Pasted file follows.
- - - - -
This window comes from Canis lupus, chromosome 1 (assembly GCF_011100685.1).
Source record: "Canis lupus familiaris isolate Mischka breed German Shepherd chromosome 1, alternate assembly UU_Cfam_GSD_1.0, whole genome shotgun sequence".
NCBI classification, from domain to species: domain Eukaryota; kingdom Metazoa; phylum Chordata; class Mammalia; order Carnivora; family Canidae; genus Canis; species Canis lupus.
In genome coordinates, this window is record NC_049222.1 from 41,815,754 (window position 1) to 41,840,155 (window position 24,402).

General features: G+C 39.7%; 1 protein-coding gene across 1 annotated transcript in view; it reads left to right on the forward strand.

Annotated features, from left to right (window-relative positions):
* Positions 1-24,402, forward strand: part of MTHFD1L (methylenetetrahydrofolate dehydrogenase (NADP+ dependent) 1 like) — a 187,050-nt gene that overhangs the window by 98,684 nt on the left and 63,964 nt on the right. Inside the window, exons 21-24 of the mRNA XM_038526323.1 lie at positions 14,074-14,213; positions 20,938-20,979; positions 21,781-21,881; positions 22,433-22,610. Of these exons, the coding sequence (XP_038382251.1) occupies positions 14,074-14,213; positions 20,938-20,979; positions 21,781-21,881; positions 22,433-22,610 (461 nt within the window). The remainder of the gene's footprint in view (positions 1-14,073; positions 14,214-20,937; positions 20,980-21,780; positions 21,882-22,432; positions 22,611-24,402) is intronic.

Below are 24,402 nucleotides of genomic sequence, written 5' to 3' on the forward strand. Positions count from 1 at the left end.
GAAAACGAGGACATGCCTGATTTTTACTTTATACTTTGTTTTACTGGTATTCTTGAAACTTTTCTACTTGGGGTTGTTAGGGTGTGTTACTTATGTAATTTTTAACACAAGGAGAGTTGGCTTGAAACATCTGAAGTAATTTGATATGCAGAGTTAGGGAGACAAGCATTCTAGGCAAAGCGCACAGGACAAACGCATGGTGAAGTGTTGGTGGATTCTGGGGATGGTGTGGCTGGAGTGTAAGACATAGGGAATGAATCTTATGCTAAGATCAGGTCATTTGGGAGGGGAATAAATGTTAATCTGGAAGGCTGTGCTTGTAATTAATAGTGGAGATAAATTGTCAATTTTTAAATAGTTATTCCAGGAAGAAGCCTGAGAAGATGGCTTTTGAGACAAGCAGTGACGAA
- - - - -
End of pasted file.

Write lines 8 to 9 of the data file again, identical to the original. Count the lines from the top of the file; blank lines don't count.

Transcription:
Below are 24,402 nucleotides of genomic sequence, written 5' to 3' on the forward strand. Positions count from 1 at the left end.
GAAAACGAGGACATGCCTGATTTTTACTTTATACTTTGTTTTACTGGTATTCTTGAAACTTTTCTACTTGGGGTTGTTAGGGTGTGTTACTTATGTAATTTTTAACACAAGGAGAGTTGGCTTGAAACATCTGAAGTAATTTGATATGCAGAGTTAGGGAGACAAGCATTCTAGGCAAAGCGCACAGGACAAACGCATGGTGAAGTGTTGGTGGATTCTGGGGATGGTGTGGCTGGAGTGTAAGACATAGGGAATGAATCTTATGCTAAGATCAGGTCATTTGGGAGGGGAATAAATGTTAATCTGGAAGGCTGTGCTTGTAATTAATAGTGGAGATAAATTGTCAATTTTTAAATAGTTATTCCAGGAAGAAGCCTGAGAAGATGGCTTTTGAGACAAGCAGTGACGAA